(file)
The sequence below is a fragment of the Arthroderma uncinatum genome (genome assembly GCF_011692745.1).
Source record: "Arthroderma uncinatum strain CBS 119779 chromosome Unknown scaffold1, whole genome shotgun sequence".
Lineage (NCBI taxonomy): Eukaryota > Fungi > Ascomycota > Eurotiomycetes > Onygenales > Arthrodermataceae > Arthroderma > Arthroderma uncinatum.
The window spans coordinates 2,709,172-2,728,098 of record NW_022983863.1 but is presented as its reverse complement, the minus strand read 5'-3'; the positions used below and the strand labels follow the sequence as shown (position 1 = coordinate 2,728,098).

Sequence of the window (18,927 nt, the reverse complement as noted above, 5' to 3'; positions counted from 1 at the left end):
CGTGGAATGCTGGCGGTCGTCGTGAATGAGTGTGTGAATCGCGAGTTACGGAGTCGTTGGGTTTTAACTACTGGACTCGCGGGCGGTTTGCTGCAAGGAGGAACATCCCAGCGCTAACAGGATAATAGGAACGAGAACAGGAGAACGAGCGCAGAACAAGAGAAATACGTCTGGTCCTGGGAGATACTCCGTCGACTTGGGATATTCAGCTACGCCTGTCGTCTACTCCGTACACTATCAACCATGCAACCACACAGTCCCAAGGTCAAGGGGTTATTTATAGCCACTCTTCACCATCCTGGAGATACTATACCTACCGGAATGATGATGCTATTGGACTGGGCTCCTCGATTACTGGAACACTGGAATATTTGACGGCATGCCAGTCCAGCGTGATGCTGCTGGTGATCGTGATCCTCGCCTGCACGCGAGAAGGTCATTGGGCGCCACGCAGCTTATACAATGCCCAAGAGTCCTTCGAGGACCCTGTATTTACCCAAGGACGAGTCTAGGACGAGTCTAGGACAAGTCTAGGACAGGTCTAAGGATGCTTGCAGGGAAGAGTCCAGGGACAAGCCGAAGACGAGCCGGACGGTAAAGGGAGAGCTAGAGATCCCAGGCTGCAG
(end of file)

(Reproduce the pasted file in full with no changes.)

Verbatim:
The sequence below is a fragment of the Arthroderma uncinatum genome (genome assembly GCF_011692745.1).
Source record: "Arthroderma uncinatum strain CBS 119779 chromosome Unknown scaffold1, whole genome shotgun sequence".
Lineage (NCBI taxonomy): Eukaryota > Fungi > Ascomycota > Eurotiomycetes > Onygenales > Arthrodermataceae > Arthroderma > Arthroderma uncinatum.
The window spans coordinates 2,709,172-2,728,098 of record NW_022983863.1 but is presented as its reverse complement, the minus strand read 5'-3'; the positions used below and the strand labels follow the sequence as shown (position 1 = coordinate 2,728,098).

Sequence of the window (18,927 nt, the reverse complement as noted above, 5' to 3'; positions counted from 1 at the left end):
CGTGGAATGCTGGCGGTCGTCGTGAATGAGTGTGTGAATCGCGAGTTACGGAGTCGTTGGGTTTTAACTACTGGACTCGCGGGCGGTTTGCTGCAAGGAGGAACATCCCAGCGCTAACAGGATAATAGGAACGAGAACAGGAGAACGAGCGCAGAACAAGAGAAATACGTCTGGTCCTGGGAGATACTCCGTCGACTTGGGATATTCAGCTACGCCTGTCGTCTACTCCGTACACTATCAACCATGCAACCACACAGTCCCAAGGTCAAGGGGTTATTTATAGCCACTCTTCACCATCCTGGAGATACTATACCTACCGGAATGATGATGCTATTGGACTGGGCTCCTCGATTACTGGAACACTGGAATATTTGACGGCATGCCAGTCCAGCGTGATGCTGCTGGTGATCGTGATCCTCGCCTGCACGCGAGAAGGTCATTGGGCGCCACGCAGCTTATACAATGCCCAAGAGTCCTTCGAGGACCCTGTATTTACCCAAGGACGAGTCTAGGACGAGTCTAGGACAAGTCTAGGACAGGTCTAAGGATGCTTGCAGGGAAGAGTCCAGGGACAAGCCGAAGACGAGCCGGACGGTAAAGGGAGAGCTAGAGATCCCAGGCTGCAG